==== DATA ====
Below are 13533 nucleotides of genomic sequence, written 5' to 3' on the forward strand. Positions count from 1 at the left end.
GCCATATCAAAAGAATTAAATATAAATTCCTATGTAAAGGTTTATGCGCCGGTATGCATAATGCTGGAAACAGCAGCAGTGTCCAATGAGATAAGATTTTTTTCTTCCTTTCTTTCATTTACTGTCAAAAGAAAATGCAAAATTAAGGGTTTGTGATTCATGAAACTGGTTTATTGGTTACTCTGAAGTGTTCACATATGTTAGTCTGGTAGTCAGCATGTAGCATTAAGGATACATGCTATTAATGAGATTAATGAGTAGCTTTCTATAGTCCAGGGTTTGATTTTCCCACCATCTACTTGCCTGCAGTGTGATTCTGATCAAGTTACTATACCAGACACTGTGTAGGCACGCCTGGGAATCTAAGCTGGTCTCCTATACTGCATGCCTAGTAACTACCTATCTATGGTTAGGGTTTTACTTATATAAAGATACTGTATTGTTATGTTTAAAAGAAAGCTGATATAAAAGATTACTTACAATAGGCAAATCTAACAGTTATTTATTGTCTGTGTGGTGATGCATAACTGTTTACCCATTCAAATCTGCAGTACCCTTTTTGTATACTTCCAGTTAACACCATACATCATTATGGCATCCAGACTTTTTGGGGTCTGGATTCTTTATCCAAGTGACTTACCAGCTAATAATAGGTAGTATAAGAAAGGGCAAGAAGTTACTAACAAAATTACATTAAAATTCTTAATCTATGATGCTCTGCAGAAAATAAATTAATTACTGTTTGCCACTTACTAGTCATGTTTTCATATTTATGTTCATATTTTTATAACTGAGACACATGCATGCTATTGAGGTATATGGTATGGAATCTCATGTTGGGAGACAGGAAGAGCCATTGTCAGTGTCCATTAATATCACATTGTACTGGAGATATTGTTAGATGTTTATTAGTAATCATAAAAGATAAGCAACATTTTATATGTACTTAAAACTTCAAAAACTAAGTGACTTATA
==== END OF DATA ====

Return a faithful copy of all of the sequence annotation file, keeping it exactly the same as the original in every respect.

Below are 13533 nucleotides of genomic sequence, written 5' to 3' on the forward strand. Positions count from 1 at the left end.
GCCATATCAAAAGAATTAAATATAAATTCCTATGTAAAGGTTTATGCGCCGGTATGCATAATGCTGGAAACAGCAGCAGTGTCCAATGAGATAAGATTTTTTTCTTCCTTTCTTTCATTTACTGTCAAAAGAAAATGCAAAATTAAGGGTTTGTGATTCATGAAACTGGTTTATTGGTTACTCTGAAGTGTTCACATATGTTAGTCTGGTAGTCAGCATGTAGCATTAAGGATACATGCTATTAATGAGATTAATGAGTAGCTTTCTATAGTCCAGGGTTTGATTTTCCCACCATCTACTTGCCTGCAGTGTGATTCTGATCAAGTTACTATACCAGACACTGTGTAGGCACGCCTGGGAATCTAAGCTGGTCTCCTATACTGCATGCCTAGTAACTACCTATCTATGGTTAGGGTTTTACTTATATAAAGATACTGTATTGTTATGTTTAAAAGAAAGCTGATATAAAAGATTACTTACAATAGGCAAATCTAACAGTTATTTATTGTCTGTGTGGTGATGCATAACTGTTTACCCATTCAAATCTGCAGTACCCTTTTTGTATACTTCCAGTTAACACCATACATCATTATGGCATCCAGACTTTTTGGGGTCTGGATTCTTTATCCAAGTGACTTACCAGCTAATAATAGGTAGTATAAGAAAGGGCAAGAAGTTACTAACAAAATTACATTAAAATTCTTAATCTATGATGCTCTGCAGAAAATAAATTAATTACTGTTTGCCACTTACTAGTCATGTTTTCATATTTATGTTCATATTTTTATAACTGAGACACATGCATGCTATTGAGGTATATGGTATGGAATCTCATGTTGGGAGACAGGAAGAGCCATTGTCAGTGTCCATTAATATCACATTGTACTGGAGATATTGTTAGATGTTTATTAGTAATCATAAAAGATAAGCAACATTTTATATGTACTTAAAACTTCAAAAACTAAGTGACTTATA